Why the Surge in Using 'Surge' for Troop Levels?
ROBERT SIEGEL, host:
In the making of policy, military strategy and newspaper headlines, things get named. The troop increase that President Bush is expected to announce on Wednesday has informally been christened over the past several weeks.
Unidentified Announcer #1: They're calling it surge and accelerate.
Unidentified Announcer #2: The president asks for a surge in troops.
Unidentified Announcer #3: And a strong advocate of the surge, Retired General..
SIEGEL: In 2005, if you heard us talking about a surge it was probably the storm surge that broke the flood walls of New Orleans. Last year, it might have been the surging Detroit Tigers. It could be a surge protector to plug your computer into. But in Washington this month, say surge and we assume you're talking about troop strength in Iraq.
Unidentified Man #1: This surge is a bad idea.
Unidentified Man #2: Those who would suggest that we can surge an operation for three to six months makes no military sense to me whatsoever.
Unidentified Woman #1: My support for any surge in troops would be dependent on the specificity in which it is delivered.
SIEGEL: A surge according to Merriam-Webster is a swelling, rolling or a sweeping forward, like that of a wave or series of waves. The Oxford English Dictionary throws in impetuous onset or agitated movement and a rapid increase in price, activity, et cetera, especially over a short period.
Politicians and some armchair generals use the word surge, but one place you evidently don't hear it is at the Pentagon. Our reporter Guy Raz covers the Defense Department. Guy, they don't say surge in the Pentagon briefings?
GUY RAZ: No, they don't. In fact, they see the term surge as kind of a media word. They would talk about leveling out the forces or increasing end strength, but the word surge simply is not used there.
SIEGEL: A surge, like a storm surge, comes and goes. Is the Pentagon talking about a very brief increase in the number of troops in Iraq that will then subside very shortly after that?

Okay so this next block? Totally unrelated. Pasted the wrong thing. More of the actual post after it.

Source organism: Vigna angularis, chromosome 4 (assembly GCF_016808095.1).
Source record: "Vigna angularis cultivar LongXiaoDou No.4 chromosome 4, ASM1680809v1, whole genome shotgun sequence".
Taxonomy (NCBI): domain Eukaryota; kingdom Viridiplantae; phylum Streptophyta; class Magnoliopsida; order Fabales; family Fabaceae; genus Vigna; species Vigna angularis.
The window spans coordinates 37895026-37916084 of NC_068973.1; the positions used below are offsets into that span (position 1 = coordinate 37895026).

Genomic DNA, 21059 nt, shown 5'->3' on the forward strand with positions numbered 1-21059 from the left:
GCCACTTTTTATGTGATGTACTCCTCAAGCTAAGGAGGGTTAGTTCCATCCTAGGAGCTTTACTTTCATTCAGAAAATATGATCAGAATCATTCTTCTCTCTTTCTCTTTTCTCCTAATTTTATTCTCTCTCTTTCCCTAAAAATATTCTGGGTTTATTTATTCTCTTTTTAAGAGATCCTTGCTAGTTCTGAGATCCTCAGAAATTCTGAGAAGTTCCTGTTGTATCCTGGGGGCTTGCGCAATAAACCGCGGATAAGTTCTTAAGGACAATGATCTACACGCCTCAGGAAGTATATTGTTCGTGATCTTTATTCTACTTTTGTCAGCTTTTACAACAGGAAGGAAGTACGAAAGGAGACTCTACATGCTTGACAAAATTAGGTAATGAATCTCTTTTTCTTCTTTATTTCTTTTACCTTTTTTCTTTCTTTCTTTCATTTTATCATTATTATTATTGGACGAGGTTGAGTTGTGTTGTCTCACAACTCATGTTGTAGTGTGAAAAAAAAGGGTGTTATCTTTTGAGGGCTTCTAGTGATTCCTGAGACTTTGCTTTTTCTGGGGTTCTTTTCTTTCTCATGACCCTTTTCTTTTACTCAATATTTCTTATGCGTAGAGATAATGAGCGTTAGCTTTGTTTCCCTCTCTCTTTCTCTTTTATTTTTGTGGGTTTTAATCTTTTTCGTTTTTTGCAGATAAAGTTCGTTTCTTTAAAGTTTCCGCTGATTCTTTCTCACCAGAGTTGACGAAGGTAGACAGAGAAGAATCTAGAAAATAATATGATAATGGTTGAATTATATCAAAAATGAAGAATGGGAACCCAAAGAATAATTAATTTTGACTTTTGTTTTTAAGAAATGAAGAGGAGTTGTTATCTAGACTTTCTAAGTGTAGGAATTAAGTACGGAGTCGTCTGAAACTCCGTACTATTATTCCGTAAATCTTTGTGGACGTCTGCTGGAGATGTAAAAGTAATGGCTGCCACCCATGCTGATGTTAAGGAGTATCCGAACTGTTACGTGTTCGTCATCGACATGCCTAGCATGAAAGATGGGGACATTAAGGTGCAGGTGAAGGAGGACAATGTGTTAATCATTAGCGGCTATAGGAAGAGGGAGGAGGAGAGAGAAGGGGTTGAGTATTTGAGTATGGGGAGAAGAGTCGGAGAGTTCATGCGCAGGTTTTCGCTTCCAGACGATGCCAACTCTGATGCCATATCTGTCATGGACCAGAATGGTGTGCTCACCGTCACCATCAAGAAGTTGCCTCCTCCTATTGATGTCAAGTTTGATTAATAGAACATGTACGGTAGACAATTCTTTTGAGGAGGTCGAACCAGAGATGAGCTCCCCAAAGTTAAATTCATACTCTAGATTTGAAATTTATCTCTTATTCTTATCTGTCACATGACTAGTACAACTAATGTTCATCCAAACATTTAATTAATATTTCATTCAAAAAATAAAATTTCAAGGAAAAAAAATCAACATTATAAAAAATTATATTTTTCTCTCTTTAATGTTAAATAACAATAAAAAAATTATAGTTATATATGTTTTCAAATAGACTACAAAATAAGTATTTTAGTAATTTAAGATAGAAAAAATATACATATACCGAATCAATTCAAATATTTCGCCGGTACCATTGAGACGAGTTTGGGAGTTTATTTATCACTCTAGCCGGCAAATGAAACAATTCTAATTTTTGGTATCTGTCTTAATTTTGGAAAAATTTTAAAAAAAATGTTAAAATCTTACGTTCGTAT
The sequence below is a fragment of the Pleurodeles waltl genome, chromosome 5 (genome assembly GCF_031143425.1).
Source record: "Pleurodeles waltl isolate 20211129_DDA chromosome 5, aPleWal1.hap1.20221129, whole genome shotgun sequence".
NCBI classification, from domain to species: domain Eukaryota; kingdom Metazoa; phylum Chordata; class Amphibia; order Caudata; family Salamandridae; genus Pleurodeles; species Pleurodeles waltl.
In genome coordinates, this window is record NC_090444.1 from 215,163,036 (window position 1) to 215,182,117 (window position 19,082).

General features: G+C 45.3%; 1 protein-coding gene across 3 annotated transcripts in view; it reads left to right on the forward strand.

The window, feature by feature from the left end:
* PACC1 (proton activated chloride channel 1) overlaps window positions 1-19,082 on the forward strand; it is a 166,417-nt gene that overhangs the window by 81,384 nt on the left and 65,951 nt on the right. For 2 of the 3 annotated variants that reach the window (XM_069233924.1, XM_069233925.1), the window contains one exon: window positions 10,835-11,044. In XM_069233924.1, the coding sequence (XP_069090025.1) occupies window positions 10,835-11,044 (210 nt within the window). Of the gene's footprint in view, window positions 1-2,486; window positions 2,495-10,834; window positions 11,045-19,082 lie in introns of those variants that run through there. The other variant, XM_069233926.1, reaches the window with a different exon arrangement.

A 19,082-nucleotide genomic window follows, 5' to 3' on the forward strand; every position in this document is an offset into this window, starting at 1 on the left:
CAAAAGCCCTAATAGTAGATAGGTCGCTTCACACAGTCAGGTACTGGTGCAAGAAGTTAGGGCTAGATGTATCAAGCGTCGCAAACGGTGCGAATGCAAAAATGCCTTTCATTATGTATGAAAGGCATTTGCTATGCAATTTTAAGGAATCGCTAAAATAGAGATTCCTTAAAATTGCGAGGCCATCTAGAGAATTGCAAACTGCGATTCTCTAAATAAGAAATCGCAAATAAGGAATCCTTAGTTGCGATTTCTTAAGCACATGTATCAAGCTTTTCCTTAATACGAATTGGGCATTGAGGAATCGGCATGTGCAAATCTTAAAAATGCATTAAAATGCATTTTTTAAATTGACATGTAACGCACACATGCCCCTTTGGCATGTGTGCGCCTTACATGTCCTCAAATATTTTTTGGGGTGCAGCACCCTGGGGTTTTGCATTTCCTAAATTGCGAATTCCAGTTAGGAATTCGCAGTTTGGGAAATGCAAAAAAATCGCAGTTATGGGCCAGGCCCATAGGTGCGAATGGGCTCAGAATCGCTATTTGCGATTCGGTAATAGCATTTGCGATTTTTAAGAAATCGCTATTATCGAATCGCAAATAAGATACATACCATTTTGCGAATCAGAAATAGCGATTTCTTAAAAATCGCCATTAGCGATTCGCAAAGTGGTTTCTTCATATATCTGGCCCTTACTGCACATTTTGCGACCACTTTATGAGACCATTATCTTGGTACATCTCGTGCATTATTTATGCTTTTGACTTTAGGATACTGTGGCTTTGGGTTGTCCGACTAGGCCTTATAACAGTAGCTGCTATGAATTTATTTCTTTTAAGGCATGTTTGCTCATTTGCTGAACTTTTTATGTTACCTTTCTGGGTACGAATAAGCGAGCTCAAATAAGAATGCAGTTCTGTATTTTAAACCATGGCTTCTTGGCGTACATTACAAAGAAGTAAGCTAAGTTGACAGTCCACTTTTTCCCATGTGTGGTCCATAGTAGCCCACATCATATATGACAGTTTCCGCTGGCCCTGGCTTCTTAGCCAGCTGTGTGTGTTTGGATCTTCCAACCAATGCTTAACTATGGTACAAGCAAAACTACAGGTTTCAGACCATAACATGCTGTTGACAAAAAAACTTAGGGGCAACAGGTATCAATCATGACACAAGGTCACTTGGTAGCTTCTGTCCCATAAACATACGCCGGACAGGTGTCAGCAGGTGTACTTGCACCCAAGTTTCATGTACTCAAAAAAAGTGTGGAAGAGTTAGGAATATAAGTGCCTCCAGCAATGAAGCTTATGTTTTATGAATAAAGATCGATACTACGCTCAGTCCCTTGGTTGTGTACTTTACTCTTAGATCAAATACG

RAZ: Well, what they're talking about when we think about surge and they're trying to explain that it's not a surge, they're actually talking about what will be a long-term increase in the overall number of forces in Iraq.
SIEGEL: And in background briefings do you hear the word surge?
SIEGEL: Never. Guy Raz, thank you.
RAZ: Thank you.
SIEGEL: That's NPR's Guy Raz, who covers the Pentagon. So what's in a name? What do people hear when they hear surge instead of perhaps the more prosaic increase or troop buildup?
We've asked linguist Deborah Tannen. Deborah Tannen, what do you think is implied by the use of the word surge?
Professor DEBORAH TANNEN (Linguistics, Georgetown University): The associations with the word surge are more positive and less military. You think of a power surge. A surge of energy. Things that in your life you would be happy to have, well unless the power surge destroyed your computer. But it is fleeting. It's like a wave that crests and then recedes.
So these are all associations that would be more favorable then, for example, troop buildup. The last thing people want is to be reminded that the troops are being sent in rather than being brought home. So when you think of a surge of energy, you think of something benign. It doesn't give you an image of explosions, of limbs being blown off, all those associations with the military that they would want to avoid.
SIEGEL: So surge you think perhaps has caught on with those people who favor it because, like a surge of pride, it's something favorable, some image that we feel good about?
Prof. TANNEN: Yes, and you know there's another reason, too. In linguistics we talk about lexical touch offs. You often will use a word that is similar to a word you've heard other people use quite recently. And we've heard so much about the insurgency; I think that also makes the word surge feel comfortable in this context.
SIEGEL: Insurgents I guess are by definition surging.
Prof. TANNEN: Yeah. But also it's something that you'll want to match. We want to get rid of those insurgents. On NPR I heard someone say, if we could just get rid of those darn insurgents. So it might feel like our surge is going to overcome their surge, the insurgents'.
SIEGEL: Well, Deborah Tannen, thank you very much for talking with us.
Prof. TANNEN: Good talking to you.
SIEGEL: That's Deborah Tannen, who's a professor of linguistics at Georgetown University, talking with us about the recent surge in the use of the word surge to describe an increase of U.S. forces in Iraq.